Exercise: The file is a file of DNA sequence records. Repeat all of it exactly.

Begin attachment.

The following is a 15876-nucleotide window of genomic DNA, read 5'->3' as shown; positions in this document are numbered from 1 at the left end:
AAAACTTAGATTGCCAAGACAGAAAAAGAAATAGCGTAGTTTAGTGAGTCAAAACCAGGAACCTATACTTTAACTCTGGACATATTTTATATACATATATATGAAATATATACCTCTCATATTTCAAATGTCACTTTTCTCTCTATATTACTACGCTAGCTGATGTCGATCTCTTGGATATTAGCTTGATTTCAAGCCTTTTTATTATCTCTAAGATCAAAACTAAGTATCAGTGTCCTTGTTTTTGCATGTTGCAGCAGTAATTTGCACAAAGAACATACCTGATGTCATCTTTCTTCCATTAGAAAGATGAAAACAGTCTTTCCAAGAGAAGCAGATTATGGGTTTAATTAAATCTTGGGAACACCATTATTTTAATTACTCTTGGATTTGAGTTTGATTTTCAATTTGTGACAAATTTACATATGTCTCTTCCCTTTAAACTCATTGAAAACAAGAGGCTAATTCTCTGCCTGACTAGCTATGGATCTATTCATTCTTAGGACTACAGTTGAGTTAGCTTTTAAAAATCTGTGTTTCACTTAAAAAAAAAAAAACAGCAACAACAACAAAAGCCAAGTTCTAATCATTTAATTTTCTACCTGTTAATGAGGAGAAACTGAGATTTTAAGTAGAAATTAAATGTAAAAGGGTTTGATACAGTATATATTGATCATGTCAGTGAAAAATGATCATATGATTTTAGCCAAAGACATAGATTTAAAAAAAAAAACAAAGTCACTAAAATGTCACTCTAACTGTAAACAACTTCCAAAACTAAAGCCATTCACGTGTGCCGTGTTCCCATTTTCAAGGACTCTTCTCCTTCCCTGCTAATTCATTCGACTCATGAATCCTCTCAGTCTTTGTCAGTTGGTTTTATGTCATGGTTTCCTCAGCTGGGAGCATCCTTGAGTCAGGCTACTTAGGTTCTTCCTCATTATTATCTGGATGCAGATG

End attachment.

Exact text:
The following is a 15876-nucleotide window of genomic DNA, read 5'->3' as shown; positions in this document are numbered from 1 at the left end:
AAAACTTAGATTGCCAAGACAGAAAAAGAAATAGCGTAGTTTAGTGAGTCAAAACCAGGAACCTATACTTTAACTCTGGACATATTTTATATACATATATATGAAATATATACCTCTCATATTTCAAATGTCACTTTTCTCTCTATATTACTACGCTAGCTGATGTCGATCTCTTGGATATTAGCTTGATTTCAAGCCTTTTTATTATCTCTAAGATCAAAACTAAGTATCAGTGTCCTTGTTTTTGCATGTTGCAGCAGTAATTTGCACAAAGAACATACCTGATGTCATCTTTCTTCCATTAGAAAGATGAAAACAGTCTTTCCAAGAGAAGCAGATTATGGGTTTAATTAAATCTTGGGAACACCATTATTTTAATTACTCTTGGATTTGAGTTTGATTTTCAATTTGTGACAAATTTACATATGTCTCTTCCCTTTAAACTCATTGAAAACAAGAGGCTAATTCTCTGCCTGACTAGCTATGGATCTATTCATTCTTAGGACTACAGTTGAGTTAGCTTTTAAAAATCTGTGTTTCACTTAAAAAAAAAAAAACAGCAACAACAACAAAAGCCAAGTTCTAATCATTTAATTTTCTACCTGTTAATGAGGAGAAACTGAGATTTTAAGTAGAAATTAAATGTAAAAGGGTTTGATACAGTATATATTGATCATGTCAGTGAAAAATGATCATATGATTTTAGCCAAAGACATAGATTTAAAAAAAAAAACAAAGTCACTAAAATGTCACTCTAACTGTAAACAACTTCCAAAACTAAAGCCATTCACGTGTGCCGTGTTCCCATTTTCAAGGACTCTTCTCCTTCCCTGCTAATTCATTCGACTCATGAATCCTCTCAGTCTTTGTCAGTTGGTTTTATGTCATGGTTTCCTCAGCTGGGAGCATCCTTGAGTCAGGCTACTTAGGTTCTTCCTCATTATTATCTGGATGCAGATG